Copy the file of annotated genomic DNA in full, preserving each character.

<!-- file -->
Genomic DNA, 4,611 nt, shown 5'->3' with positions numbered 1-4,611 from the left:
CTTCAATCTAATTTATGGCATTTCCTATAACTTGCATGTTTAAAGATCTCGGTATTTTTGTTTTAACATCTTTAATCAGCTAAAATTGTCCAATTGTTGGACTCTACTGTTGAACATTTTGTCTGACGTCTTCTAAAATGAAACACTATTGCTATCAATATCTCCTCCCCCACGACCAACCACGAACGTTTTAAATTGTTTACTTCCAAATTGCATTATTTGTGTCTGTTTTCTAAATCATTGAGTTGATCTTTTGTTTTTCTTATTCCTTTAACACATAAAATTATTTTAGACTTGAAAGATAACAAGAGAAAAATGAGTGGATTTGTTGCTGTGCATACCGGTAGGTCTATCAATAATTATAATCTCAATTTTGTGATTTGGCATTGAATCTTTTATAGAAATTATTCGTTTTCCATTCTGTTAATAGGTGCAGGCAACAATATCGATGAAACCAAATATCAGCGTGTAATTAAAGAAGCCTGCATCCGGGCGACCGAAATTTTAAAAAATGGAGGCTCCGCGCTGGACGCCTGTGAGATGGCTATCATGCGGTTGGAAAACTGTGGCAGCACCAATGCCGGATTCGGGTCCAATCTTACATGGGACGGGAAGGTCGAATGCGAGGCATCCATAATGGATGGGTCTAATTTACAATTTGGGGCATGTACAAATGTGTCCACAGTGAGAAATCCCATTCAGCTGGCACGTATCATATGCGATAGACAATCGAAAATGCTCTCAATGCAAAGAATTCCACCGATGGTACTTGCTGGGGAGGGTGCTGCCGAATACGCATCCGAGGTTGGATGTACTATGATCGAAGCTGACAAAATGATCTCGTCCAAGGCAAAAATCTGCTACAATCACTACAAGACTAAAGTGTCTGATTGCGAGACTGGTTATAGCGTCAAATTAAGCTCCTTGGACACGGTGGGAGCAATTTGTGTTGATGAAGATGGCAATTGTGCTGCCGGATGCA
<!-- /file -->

Genomic DNA, 4,611 nt, shown 5'->3' with positions numbered 1-4,611 from the left:
CTTCAATCTAATTTATGGCATTTCCTATAACTTGCATGTTTAAAGATCTCGGTATTTTTGTTTTAACATCTTTAATCAGCTAAAATTGTCCAATTGTTGGACTCTACTGTTGAACATTTTGTCTGACGTCTTCTAAAATGAAACACTATTGCTATCAATATCTCCTCCCCCACGACCAACCACGAACGTTTTAAATTGTTTACTTCCAAATTGCATTATTTGTGTCTGTTTTCTAAATCATTGAGTTGATCTTTTGTTTTTCTTATTCCTTTAACACATAAAATTATTTTAGACTTGAAAGATAACAAGAGAAAAATGAGTGGATTTGTTGCTGTGCATACCGGTAGGTCTATCAATAATTATAATCTCAATTTTGTGATTTGGCATTGAATCTTTTATAGAAATTATTCGTTTTCCATTCTGTTAATAGGTGCAGGCAACAATATCGATGAAACCAAATATCAGCGTGTAATTAAAGAAGCCTGCATCCGGGCGACCGAAATTTTAAAAAATGGAGGCTCCGCGCTGGACGCCTGTGAGATGGCTATCATGCGGTTGGAAAACTGTGGCAGCACCAATGCCGGATTCGGGTCCAATCTTACATGGGACGGGAAGGTCGAATGCGAGGCATCCATAATGGATGGGTCTAATTTACAATTTGGGGCATGTACAAATGTGTCCACAGTGAGAAATCCCATTCAGCTGGCACGTATCATATGCGATAGACAATCGAAAATGCTCTCAATGCAAAGAATTCCACCGATGGTACTTGCTGGGGAGGGTGCTGCCGAATACGCATCCGAGGTTGGATGTACTATGATCGAAGCTGACAAAATGATCTCGTCCAAGGCAAAAATCTGCTACAATCACTACAAGACTAAAGTGTCTGATTGCGAGACTGGTTATAGCGTCAAATTAAGCTCCTTGGACACGGTGGGAGCAATTTGTGTTGATGAAGATGGCAATTGTGCTGCCGGATGCA